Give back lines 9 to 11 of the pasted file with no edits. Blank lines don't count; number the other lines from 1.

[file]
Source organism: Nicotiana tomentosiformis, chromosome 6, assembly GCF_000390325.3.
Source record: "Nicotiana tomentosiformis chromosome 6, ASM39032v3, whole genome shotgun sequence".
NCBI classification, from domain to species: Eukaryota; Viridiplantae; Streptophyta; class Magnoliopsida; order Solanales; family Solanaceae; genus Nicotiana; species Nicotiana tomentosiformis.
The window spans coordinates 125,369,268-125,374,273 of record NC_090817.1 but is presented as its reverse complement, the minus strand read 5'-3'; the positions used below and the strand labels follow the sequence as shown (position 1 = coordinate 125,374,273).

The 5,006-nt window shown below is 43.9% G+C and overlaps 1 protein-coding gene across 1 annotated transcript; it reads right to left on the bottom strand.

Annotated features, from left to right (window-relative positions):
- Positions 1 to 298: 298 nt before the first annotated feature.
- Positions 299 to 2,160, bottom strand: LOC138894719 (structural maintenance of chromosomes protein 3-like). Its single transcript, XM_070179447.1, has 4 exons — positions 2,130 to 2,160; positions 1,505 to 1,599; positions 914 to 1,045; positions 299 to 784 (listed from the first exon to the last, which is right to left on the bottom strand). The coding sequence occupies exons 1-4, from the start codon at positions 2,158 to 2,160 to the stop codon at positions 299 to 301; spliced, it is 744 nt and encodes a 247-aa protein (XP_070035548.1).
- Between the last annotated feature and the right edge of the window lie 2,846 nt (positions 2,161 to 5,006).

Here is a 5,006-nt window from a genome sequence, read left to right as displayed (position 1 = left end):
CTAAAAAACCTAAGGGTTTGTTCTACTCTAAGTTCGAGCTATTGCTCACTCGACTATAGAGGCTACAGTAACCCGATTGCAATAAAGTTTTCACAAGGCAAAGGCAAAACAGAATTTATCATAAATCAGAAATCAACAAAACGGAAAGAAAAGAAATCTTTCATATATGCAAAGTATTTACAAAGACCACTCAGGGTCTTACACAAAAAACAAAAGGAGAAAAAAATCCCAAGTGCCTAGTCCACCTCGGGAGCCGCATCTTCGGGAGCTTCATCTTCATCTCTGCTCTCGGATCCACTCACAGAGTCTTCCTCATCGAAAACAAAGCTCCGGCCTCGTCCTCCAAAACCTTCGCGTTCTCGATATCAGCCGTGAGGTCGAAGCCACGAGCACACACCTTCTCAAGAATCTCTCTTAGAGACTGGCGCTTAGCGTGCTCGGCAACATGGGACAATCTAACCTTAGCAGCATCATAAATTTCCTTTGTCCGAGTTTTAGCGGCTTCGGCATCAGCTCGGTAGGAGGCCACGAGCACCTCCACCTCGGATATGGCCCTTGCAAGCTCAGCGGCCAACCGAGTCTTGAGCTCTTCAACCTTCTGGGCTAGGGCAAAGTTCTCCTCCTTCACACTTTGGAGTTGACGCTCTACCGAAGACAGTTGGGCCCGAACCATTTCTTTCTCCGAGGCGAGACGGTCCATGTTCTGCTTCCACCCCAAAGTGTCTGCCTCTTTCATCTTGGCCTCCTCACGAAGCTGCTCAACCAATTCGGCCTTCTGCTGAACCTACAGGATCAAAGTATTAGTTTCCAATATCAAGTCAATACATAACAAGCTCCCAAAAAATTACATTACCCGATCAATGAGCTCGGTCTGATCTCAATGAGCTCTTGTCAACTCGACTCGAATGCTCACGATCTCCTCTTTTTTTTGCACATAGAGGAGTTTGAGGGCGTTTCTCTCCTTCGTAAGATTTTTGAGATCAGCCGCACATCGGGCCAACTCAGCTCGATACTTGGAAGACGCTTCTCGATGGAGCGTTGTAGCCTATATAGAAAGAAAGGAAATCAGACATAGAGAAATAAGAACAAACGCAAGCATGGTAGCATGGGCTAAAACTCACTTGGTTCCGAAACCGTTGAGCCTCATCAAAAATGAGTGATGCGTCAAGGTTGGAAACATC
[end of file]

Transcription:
- Between the last annotated feature and the right edge of the window lie 2,846 nt (positions 2,161 to 5,006).

Here is a 5,006-nt window from a genome sequence, read left to right as displayed (position 1 = left end):
CTAAAAAACCTAAGGGTTTGTTCTACTCTAAGTTCGAGCTATTGCTCACTCGACTATAGAGGCTACAGTAACCCGATTGCAATAAAGTTTTCACAAGGCAAAGGCAAAACAGAATTTATCATAAATCAGAAATCAACAAAACGGAAAGAAAAGAAATCTTTCATATATGCAAAGTATTTACAAAGACCACTCAGGGTCTTACACAAAAAACAAAAGGAGAAAAAAATCCCAAGTGCCTAGTCCACCTCGGGAGCCGCATCTTCGGGAGCTTCATCTTCATCTCTGCTCTCGGATCCACTCACAGAGTCTTCCTCATCGAAAACAAAGCTCCGGCCTCGTCCTCCAAAACCTTCGCGTTCTCGATATCAGCCGTGAGGTCGAAGCCACGAGCACACACCTTCTCAAGAATCTCTCTTAGAGACTGGCGCTTAGCGTGCTCGGCAACATGGGACAATCTAACCTTAGCAGCATCATAAATTTCCTTTGTCCGAGTTTTAGCGGCTTCGGCATCAGCTCGGTAGGAGGCCACGAGCACCTCCACCTCGGATATGGCCCTTGCAAGCTCAGCGGCCAACCGAGTCTTGAGCTCTTCAACCTTCTGGGCTAGGGCAAAGTTCTCCTCCTTCACACTTTGGAGTTGACGCTCTACCGAAGACAGTTGGGCCCGAACCATTTCTTTCTCCGAGGCGAGACGGTCCATGTTCTGCTTCCACCCCAAAGTGTCTGCCTCTTTCATCTTGGCCTCCTCACGAAGCTGCTCAACCAATTCGGCCTTCTGCTGAACCTACAGGATCAAAGTATTAGTTTCCAATATCAAGTCAATACATAACAAGCTCCCAAAAAATTACATTACCCGATCAATGAGCTCGGTCTGATCTCAATGAGCTCTTGTCAACTCGACTCGAATGCTCACGATCTCCTCTTTTTTTTGCACATAGAGGAGTTTGAGGGCGTTTCTCTCCTTCGTAAGATTTTTGAGATCAGCCGCACATCGGGCCAACTCAGCTCGATACTTGGAAGACGCTTCTCGATGGAGCGTTGTAGCCTATATAGAAAGAAAGGAAATCAGACATAGAGAAATAAGAACAAACGCAAGCATGGTAGCATGGGCTAAAACTCACTTGGTTCCGAAACCGTTGAGCCTCATCAAAAATGAGTGATGCGTCAAGGTTGGAAACATC